Please be aware that this website relies on the use of cookies to function correctly and involves some cookies being downloaded onto your device. This helps us to improve the content of the website so that it is more useful and relevant to you.
Allow cookiesPrivacy and Cookies Policy

Sustainable Liver Fluke Control – Recognise the Vulnerable Areas

Enter the Liver Fluke Risk Areas Competition Below and Find Fred the Fluke!

Enter for Your Chance to Win a Bluetooth Speaker – Select the Correct Grid Reference for a Chance to Win

From the image below, identify the grid reference containing Fred the Fluke, and submit your answer in the form below to enter. See our Terms and Conditions.

Find Fred the fluke v2[1]

Over the last decade, liver fluke has spread nationwide due to greater movement of infected animals, inadequate quarantine treatments and changing weather patterns, so disease management must be altered to consider this.

Changing weather patterns has affected the liver fluke lifecycle, allowing the level and timings of fluke challenge to become more variable. All grazing animals are susceptible to infection, with wet areas having a higher risk due to favourable environmental conditions, which increase parasite burden. Neither young nor adult cattle develop immunity to liver fluke, so effective control is imperative.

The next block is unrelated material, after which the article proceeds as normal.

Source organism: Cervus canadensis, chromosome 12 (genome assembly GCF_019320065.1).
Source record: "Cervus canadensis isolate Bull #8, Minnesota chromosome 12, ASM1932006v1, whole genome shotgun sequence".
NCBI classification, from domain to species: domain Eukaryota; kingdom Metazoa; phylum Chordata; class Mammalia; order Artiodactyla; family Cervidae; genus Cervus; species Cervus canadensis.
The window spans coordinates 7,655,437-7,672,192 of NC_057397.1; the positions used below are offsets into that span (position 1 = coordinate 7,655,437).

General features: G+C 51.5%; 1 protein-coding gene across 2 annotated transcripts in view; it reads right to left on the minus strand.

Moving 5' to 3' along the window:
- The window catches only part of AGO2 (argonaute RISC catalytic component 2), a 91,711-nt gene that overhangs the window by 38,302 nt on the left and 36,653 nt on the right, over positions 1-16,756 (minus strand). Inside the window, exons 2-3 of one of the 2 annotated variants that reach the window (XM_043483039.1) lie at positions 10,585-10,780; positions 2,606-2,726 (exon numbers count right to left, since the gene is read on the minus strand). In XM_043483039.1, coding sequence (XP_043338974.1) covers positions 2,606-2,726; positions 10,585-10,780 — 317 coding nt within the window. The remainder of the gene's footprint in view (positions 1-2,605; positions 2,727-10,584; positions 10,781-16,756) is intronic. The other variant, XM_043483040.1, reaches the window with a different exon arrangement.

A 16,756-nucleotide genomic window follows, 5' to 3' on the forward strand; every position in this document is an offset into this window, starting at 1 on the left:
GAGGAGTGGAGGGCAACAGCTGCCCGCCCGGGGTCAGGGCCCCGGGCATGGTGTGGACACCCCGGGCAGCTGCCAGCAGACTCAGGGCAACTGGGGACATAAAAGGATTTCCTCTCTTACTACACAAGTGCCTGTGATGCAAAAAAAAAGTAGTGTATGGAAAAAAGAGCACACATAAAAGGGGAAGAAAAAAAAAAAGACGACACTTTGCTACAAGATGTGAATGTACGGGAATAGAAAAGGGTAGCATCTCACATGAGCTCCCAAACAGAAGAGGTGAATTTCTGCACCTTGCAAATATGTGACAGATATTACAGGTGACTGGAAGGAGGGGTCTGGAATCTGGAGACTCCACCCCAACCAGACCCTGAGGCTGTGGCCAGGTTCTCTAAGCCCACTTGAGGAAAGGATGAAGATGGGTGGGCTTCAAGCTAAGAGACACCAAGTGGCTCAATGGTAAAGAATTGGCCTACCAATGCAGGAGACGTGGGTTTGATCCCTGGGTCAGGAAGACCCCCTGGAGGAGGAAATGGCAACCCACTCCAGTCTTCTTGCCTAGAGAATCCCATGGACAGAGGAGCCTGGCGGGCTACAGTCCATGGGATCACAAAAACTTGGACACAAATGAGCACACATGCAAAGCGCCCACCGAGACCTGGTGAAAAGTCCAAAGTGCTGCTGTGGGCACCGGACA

Key Areas for Effective Liver Fluke Control:

    Ensure that no cattle or sheep carry adult fluke onto the pasture in spring and early summer. Pooled samples for fluke eggs will show any groups where fluke are still present. Treat with a targeted adulticide treatment (oxyclozanide, albendazole and clorsulon in cattle) to remove any remaining fluke in the late spring or early summer.

    Minimise snail habitats by maintaining drains and ditches, avoiding/repairing poached areas in gateways and around troughs.

    Infectious stages of fluke (metacercaria) will only be present in areas of snail habitat. Avoiding grazing these high risk areas at high risk times of year can minimise infection risk. E.g. fencing off ditches, ponds and watercourses, and using temporary fencing to keep stock off wet areas of fields in autumn and winter.

    Using the right actives in the right stock at the right time of year for the stages of fluke present in the liver.

    If you don’t already have liver fluke (or if you have fluke but no resistant fluke) on the farm – don’t bring them in. Have a robust quarantine treatment protocol for all incoming animals (and any animals returning from away grazing).